Hundreds of West Bay
residents who attended a Saturday night public meeting on crime in the district
were given a survey that asked for meeting participants’ stances on various
The survey was drawn up by the West
Bay Community Development Action Committee.
Among the questions asked were
whether residents would be in favour of “publishing” facial photos of individuals
accused of or charged with serious crimes, such as murder or rape, prior to any
conviction by a court of law.
Typically, the Royal Cayman Islands
Police Service has declined to publish such photos of “wanted” suspects. Although
in at least two relatively recent cases, photos were published of men wanted in
connection with firearms-related crimes.
Releasing “wanted” photos and descriptions of criminal suspects, particularly
those that are considered an immediate threat to the community, is a
long–established practice in the United States
and the United Kingdom.
Both of those countries have television shows devoted entirely to the
identifying, tracking and location of criminal suspects.
However, police in Cayman have been discouraged in the past from
releasing photos of suspects, particularly those who have not been named in
formal charges filed before the court.
Police Commissioner David Baines said he made the final decision at the
time Royce Leon Cornwall’s photograph was released to the press and the general
“This man is wanted by police for serious offences,” Mr. Baines said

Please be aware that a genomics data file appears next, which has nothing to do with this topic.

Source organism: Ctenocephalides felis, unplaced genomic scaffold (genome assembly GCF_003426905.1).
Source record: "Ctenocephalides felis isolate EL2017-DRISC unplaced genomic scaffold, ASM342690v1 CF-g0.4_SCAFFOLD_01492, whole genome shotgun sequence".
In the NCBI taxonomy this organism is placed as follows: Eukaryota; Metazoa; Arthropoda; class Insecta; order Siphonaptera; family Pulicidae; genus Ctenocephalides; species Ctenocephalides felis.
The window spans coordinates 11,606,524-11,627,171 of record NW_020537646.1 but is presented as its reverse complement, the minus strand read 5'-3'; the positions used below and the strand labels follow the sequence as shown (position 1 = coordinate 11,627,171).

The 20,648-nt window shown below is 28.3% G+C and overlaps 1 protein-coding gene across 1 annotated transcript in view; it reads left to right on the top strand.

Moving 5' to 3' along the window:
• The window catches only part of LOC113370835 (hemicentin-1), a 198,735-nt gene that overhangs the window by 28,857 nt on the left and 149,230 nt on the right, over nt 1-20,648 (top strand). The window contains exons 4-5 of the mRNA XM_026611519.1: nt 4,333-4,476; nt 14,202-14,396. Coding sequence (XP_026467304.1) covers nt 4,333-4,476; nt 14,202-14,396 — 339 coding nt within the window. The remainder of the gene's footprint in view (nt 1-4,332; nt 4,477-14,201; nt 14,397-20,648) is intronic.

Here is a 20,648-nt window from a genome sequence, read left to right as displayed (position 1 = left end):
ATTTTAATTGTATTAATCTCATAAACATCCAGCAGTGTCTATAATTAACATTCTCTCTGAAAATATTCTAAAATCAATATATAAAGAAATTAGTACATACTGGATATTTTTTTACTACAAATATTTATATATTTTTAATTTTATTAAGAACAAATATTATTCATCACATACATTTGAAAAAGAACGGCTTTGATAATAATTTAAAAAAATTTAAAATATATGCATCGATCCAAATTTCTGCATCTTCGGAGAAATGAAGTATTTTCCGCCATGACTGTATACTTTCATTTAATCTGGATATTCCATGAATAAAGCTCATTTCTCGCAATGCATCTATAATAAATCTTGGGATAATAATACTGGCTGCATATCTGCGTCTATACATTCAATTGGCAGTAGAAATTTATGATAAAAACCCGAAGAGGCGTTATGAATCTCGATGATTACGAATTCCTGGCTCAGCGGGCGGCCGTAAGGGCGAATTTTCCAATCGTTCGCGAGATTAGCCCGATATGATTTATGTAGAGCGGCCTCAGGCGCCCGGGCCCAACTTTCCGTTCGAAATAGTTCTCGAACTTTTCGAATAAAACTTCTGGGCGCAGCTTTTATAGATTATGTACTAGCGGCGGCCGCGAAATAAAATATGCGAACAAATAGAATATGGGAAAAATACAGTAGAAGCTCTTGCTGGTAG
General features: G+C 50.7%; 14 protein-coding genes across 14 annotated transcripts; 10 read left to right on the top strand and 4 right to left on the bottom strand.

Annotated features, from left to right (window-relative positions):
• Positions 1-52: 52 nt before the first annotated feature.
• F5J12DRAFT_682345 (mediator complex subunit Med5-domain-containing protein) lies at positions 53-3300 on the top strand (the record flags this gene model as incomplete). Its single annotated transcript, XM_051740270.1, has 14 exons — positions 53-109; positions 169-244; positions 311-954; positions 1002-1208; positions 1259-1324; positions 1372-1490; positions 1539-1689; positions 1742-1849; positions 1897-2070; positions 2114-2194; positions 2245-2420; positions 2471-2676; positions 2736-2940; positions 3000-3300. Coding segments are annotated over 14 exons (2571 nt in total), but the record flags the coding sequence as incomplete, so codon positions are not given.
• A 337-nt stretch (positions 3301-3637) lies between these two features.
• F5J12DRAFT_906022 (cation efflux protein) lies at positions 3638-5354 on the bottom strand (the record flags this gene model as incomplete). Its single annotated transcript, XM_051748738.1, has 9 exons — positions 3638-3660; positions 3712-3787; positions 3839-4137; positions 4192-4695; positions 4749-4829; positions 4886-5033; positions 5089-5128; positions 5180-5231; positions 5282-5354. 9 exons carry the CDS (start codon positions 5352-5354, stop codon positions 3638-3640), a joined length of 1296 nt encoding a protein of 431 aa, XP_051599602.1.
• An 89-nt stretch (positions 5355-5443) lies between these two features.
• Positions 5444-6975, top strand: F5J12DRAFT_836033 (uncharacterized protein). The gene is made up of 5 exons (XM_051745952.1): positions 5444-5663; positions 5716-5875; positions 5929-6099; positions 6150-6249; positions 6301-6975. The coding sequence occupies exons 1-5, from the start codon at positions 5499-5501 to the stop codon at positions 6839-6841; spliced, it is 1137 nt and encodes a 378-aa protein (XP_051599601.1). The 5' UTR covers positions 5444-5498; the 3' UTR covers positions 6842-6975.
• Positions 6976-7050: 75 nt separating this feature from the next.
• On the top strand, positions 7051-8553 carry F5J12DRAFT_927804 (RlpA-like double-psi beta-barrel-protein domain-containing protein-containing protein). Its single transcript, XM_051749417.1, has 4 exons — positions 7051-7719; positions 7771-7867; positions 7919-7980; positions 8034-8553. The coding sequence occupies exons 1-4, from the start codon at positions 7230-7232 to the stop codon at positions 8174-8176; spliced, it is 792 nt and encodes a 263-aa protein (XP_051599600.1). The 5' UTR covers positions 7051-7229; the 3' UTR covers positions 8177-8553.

(see Caymanian Compass, 7 September). “We carefully balanced the requirement to
ensure public safety against the rights of the individual concerned.”
Mr. Baines said police also considered the effects releasing what is, in
effect, a wanted poster could have on future court proceedings.
The police have since released
wanted photos of another individual, Dainian Cecil Henry, who escaped from
police officers’ custody in George
Town on 25 October.
The West Bay survey also asked
residents whether they would support police advising the community whenever any
inmate is released from prison after serving time for a serious offence; murder,
rape, robbery and the like.
For several years, law enforcement
officials have sought to establish a public registry of sex offenders in the
Cayman Islands. Right now, information on offenders’ whereabouts after they are
released from lock up is known to police, but not to the general public.
Cayman Islands Attorney General Sam
Bulgin said such a proposal was legally and practically difficult in a small
The attorney general cautioned Legislative Assembly last year that
careful consideration was needed before moving ahead with a sex offender
registry in Cayman, particularly if parts of the register are to be made
Mr. Bulgin said he has heard comments in certain quarters about “the
utility of such a measure in a small country.”
“Is someone who lives in Bodden
Town going to register with the police
station in West Bay because they are going to spend the
weekend there?” Mr. Bulgin said. “The question is whether it is workable.”
Mr. Bulgin said he was concerned about simply cutting and pasting legislation
from larger jurisdictions such as the US
or the UK.